From the Nischaya, i. e., real point of view the act of injury, i.e., Himsa, is related to the internal aspects or to the intentional side of injury and it is stated that Himsa is caused even when passions to hurt others arise in the mind. That is why, the essence of Himsa and Ahimsa, according to the Jaina scriptures, has been clearly put forward in the authoritative text of `Purushartha-siddhi-upaya’ in the following terms, that is, “Assuredly, the non-appearance of attachment and other passions is Ahimsa, and their appearance is Himsa. This is the summary of the Jaina scripture”.

Classification of Himsa :

Himsa has been classified into 2 categories as,

  1. Arambhaja or Arambhi Himsa, i. e., Occupational Injury and

  2. Anarambhaja or Anarambhi or Samkalpi Himsa, i.e., Non-occupational or Intentional Injury.

In this connection Acharya Amitagati, the famous Jaina saint and author, in this authoritative treatise entitled “Sravakachara” has given the two major kinds of Himsa and their application in actual practice by the people in following terms, that is, “Himsa has, by the learned, been said to be of two kinds, Arambhaja, arising from occupations, and Anarambhaja, not due to any occupation. He who has renounced the life of householder, certainly avoids both kinds of Himsa. One with mild passion, while living the life of a householder, cannot of course avoid Arambhaja Himsa when performing various occupations.”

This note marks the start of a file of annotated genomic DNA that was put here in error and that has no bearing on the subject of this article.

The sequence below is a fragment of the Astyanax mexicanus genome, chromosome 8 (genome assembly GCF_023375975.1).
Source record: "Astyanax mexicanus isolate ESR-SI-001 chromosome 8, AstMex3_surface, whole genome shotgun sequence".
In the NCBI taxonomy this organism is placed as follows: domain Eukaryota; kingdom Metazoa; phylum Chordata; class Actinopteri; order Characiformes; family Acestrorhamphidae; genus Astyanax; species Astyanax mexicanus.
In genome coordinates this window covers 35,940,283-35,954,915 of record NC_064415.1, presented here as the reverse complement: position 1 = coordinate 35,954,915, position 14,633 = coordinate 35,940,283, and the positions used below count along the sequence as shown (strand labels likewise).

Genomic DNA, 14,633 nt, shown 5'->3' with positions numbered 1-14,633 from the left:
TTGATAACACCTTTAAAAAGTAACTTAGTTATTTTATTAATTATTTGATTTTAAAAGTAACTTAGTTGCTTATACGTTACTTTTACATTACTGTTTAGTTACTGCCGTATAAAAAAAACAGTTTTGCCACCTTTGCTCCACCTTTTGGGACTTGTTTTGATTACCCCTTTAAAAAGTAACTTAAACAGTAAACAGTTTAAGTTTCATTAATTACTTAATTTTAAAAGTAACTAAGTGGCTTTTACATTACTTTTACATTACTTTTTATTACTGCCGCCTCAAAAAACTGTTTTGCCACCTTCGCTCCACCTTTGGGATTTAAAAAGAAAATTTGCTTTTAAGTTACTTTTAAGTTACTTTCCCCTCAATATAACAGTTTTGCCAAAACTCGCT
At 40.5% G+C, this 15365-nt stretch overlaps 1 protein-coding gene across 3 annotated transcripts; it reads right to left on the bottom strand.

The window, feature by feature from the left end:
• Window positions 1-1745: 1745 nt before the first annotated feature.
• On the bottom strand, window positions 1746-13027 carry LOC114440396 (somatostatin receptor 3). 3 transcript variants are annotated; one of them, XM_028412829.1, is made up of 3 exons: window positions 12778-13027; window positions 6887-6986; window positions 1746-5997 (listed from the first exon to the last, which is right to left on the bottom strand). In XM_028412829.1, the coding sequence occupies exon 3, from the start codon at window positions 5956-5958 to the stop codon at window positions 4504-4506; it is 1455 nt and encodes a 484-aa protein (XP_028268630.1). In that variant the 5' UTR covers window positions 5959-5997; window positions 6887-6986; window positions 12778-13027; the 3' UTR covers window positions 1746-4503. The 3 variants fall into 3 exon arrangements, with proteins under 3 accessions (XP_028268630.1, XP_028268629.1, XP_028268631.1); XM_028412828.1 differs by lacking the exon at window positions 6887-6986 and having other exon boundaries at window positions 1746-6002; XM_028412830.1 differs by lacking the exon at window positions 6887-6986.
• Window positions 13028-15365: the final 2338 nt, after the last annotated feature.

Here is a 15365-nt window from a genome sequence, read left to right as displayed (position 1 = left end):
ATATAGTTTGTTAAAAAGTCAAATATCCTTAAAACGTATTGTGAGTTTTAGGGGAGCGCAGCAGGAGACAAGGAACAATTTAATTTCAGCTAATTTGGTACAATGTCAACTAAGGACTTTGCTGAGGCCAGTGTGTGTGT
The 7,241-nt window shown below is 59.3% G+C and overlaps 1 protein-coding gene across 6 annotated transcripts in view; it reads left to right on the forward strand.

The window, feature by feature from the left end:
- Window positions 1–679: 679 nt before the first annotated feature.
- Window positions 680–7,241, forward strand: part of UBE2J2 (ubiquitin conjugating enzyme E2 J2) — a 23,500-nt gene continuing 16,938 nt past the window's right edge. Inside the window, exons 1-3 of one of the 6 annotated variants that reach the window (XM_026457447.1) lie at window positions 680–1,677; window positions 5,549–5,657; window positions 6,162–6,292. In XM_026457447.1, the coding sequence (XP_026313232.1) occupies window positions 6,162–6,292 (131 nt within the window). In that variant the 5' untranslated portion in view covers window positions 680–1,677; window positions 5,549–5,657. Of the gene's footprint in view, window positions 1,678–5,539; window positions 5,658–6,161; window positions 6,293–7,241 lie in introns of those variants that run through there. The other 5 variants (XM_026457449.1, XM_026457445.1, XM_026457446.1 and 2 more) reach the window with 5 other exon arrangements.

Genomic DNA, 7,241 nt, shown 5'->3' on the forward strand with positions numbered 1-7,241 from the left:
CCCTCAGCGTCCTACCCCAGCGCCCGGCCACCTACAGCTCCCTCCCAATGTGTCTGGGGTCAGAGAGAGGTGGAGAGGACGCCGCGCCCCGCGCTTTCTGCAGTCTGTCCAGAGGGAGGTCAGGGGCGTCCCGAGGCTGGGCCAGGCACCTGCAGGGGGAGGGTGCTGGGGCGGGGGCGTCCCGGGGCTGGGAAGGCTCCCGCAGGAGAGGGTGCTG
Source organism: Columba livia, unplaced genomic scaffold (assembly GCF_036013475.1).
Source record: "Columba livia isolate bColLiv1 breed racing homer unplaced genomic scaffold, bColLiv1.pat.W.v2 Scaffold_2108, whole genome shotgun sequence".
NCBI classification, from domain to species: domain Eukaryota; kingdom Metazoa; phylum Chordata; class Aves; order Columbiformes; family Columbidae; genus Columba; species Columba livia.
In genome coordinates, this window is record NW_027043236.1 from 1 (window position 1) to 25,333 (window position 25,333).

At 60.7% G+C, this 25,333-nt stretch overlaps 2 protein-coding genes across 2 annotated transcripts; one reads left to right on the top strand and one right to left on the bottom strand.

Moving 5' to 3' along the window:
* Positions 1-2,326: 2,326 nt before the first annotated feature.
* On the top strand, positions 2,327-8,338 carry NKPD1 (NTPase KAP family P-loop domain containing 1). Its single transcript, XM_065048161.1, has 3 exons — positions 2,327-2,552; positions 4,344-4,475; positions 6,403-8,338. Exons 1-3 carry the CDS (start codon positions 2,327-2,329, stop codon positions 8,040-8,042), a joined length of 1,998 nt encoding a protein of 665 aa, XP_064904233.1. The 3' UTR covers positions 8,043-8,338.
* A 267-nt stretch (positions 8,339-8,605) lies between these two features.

It means that the Himsa or injury involved in the actual execution or conduct of occupations is known as the Arambhi Himsa and that the Himsa not inherent or unrelated to occupations but committed with the objective of fulfilling certain desires is termed as Anarambhi or Samkalpi Himsa, i.e., intentional injury. Hunting, offering animal sacrifices, killing for food, amusement or decoration are illustrations of Anaramlbhi or Samkalpi Himsa and it can be avoided by every thinking person without any difficulty or harm to himself.

Again, the Arambhi Himsa is further sub-divided into the three types, viz.

  1. Udyami Himsa, i.e., industrial injury,

  2. Grharambhi Himsa, i.e., domestic injury, and

  3. Virodhi Himsa, i.e., defensive injury.

Udyami Himsa

Udyami Himsa is injury which is unavoidably committed in the exercise of one’s profession. According to Jaina writers permissible professions, in general, are-

  1. Asi, i.e., the profession of a soldier,

  2. Masi, i.e., the profession of a writer,

  3. Krshi, i.e., the profession of an agriculturist,

  4. Vanijya, i.e., the profession of a trader,

  5. Silpa, i.e., the profession of an artisan, and

  6. Vidya, i.e., the profession of an intellectual.

Grharambhi Himsa

Grharambhi Himsa is the kind of injury which is invariably committed in the performance of necessary domestic acts, such as preparation of food, keeping the house, body, clothes and other things clean, construction of buildings, wells, gardens, and other structures, keeping cattle, etc.

Virodhi Himsa